LP,

 

You can't just not break at the waist. Unless you want to stay on lower edge angles, you need to do something different that eliminates the need to break at the waist. If you are arching your back on toe side turns, you by definition can not be breaking forward at the waist. If you arch your back on toe sides, you enable a huge increase in ankle movement range without loss of balance because you can always de-arch to manipulate the upper body. The problem with bending forward at the waist is that once you go too high on toe edge you have no muscles to pull your upper body back and get onto a lower edge. When you ride like that, the negative feedback from tipping over causes you to implement a "buffer zone" of safety with lower edge angles. The other thing that happens is that all of your lateral edge to edge pressure control comes from movement above the waist.. This is slower and less precise than using lower body movements. The drills I've given you will increase your flexion and extension on toe sides. They will start you on the path to using lower body movements to create lateral pressure control. Aside from the obvious observation that folding at the waist does increase angulation, the angulation you are looking for will get created automatically as you keep your back straighter vertically and the higher edge angles cause the board to travel further away from the body. You will also need to lower your hips to allow the feet to get further out from underneath the body, but this is a catch 22 thing. You can't beat the catch-22 without the precise control offered by lower body movements. 

 

Without video, I'm guessing at what your problem is. But folding at the waist is a common issue on toe side turns. It's virtually automatic when lower body movements are not getting the job done. The only other reason for not being able to make lower body movement with your front foot is being in the back seat. With the front leg straighter than the back leg, you are just not going to be able to twist the board onto the new edge. If this is your problem, then you need to move your hips forward (bend the front leg, straighten the back leg) more before you start your toe side turns. The gear shift drill encourages you to do this.

 

So yes I do understand that you need to increase flexion and extension movements and angulation on your toe side turns. The question is: What changes do you need to make to allow this to happen? I've given you 2 movements that should greatly increase your ability to do what you want to do. Increasing range of motion simply through desire is something everyone can do unless there is a block that is causing the limitation. "Strugglebus" = block. We have to find those blocks and get rid of them.

post #7 of 7
Quote:
Originally Posted by LePogue View Post
 


By saying "leveraging boot structure" and "more upper body", do you mean inclinating to start a turn (instead of angulating)? I would agree that inclinating (or being most extended) through transitions is a much lower-level, static, and less dynamic turn. If you're saying angulation is the goal, I tend to agree, especially for dynamic riding.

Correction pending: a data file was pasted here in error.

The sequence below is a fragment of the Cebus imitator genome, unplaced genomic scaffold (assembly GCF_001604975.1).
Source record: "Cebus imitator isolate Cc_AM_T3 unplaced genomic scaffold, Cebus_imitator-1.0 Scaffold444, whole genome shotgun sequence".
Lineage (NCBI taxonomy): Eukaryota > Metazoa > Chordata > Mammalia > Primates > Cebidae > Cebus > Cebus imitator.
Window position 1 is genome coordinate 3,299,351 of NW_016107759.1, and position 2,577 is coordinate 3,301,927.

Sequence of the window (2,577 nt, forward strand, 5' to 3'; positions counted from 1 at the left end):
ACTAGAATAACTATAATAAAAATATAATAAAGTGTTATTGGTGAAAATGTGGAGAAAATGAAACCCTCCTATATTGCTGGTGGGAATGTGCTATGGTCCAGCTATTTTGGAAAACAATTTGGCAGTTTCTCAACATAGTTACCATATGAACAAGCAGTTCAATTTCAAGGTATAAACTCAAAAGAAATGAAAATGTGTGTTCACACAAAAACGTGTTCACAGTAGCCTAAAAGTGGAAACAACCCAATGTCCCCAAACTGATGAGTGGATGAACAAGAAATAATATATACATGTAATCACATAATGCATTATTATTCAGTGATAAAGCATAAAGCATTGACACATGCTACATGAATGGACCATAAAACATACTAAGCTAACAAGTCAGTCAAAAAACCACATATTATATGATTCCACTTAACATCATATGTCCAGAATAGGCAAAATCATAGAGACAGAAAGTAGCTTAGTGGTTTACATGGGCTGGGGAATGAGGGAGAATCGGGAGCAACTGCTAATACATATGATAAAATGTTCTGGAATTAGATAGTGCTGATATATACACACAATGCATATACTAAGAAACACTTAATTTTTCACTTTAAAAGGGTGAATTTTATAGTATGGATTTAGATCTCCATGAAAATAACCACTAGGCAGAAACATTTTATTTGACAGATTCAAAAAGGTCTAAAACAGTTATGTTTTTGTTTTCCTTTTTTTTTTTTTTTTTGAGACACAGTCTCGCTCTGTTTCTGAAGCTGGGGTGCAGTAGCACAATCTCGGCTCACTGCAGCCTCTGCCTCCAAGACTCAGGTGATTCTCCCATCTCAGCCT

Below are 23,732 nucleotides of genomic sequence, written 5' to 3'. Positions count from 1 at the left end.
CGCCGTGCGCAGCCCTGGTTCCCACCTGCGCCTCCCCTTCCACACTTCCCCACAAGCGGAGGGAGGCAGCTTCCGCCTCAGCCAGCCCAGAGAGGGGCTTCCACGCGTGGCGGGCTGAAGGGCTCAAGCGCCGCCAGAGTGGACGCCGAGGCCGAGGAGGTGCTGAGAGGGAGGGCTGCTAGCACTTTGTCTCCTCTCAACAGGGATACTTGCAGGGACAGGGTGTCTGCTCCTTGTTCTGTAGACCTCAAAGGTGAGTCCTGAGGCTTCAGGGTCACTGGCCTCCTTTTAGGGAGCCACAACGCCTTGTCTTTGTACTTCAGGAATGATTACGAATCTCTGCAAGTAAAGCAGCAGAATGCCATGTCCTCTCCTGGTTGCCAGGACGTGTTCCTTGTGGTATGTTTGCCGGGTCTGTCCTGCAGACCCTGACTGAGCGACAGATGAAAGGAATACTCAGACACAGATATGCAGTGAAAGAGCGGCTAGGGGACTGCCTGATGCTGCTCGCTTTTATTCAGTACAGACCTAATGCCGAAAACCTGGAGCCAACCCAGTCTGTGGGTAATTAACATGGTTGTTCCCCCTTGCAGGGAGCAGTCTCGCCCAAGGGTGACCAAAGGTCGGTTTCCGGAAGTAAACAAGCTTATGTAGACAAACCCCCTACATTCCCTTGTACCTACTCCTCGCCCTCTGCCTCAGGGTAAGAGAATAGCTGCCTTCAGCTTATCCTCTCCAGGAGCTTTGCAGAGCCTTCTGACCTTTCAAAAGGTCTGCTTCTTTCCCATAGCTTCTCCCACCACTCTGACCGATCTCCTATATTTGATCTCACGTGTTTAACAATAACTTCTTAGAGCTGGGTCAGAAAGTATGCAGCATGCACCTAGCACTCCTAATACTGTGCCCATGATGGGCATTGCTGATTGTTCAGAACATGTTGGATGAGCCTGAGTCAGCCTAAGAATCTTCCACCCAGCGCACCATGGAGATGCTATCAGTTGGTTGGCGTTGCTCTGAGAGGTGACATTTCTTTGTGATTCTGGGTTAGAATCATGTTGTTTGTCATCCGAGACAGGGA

Would you say the toe side or heel side is stronger based only off of anatomical alignment?

 

 

When approaching the limit of flexion of the ankle joint, leveraging the boot to tip the board on toe side and balancing over it I believe you are creating a lot of angles. The PSIA Alpine Technical manual defines "banking" as full body inclination without angulation. It is worth noting that this implies angulation does not preclude inclination. To turn the CM must move from the inside of one arc to the inside of the other. With our without angulation, inclination has to be present. Dynamic therefore may therefore be defined as more than creating angles.

 

Dynamic riding is repeated, perhaps continuous motion of the joints and muscles to provide a base of support maximizing the distance the equipment travels (over the surface) while minimizing the deflection of the CM off the shortest path to the intended destination. The more dynamic, the greater the difference in the two paths. I am not saying that getting off the lift and intending to ride to the lodge at the bottom of the hill means your CM follows a straight line as you make quick, tight, short radius turns is the only example of dynamic riding. That same trip with medium radius turns and large carvey turns can be dynamic. The key is the location of your "intended destination" (which may be multiple points along a large carve path to the lodge) and its relation to the CM during the trip.

 

The board shall travel beyond your CM's intended destination never allowing the CM to travel beyond that point. All things considered, being extended at transition does not mean you are not dynamic. As a matter of fact the height of the CM over the deck is not relative in this case since the CM and BOS (snowboard) should be traveling through the exact same place, the "intended destination" during transition.

 

Strong skeletal stacking can be achieved with your CM over your toes, as well as your heels. I belive that most people's quads are generally stronger than their calves. This may lend to the view that toe side is weaker.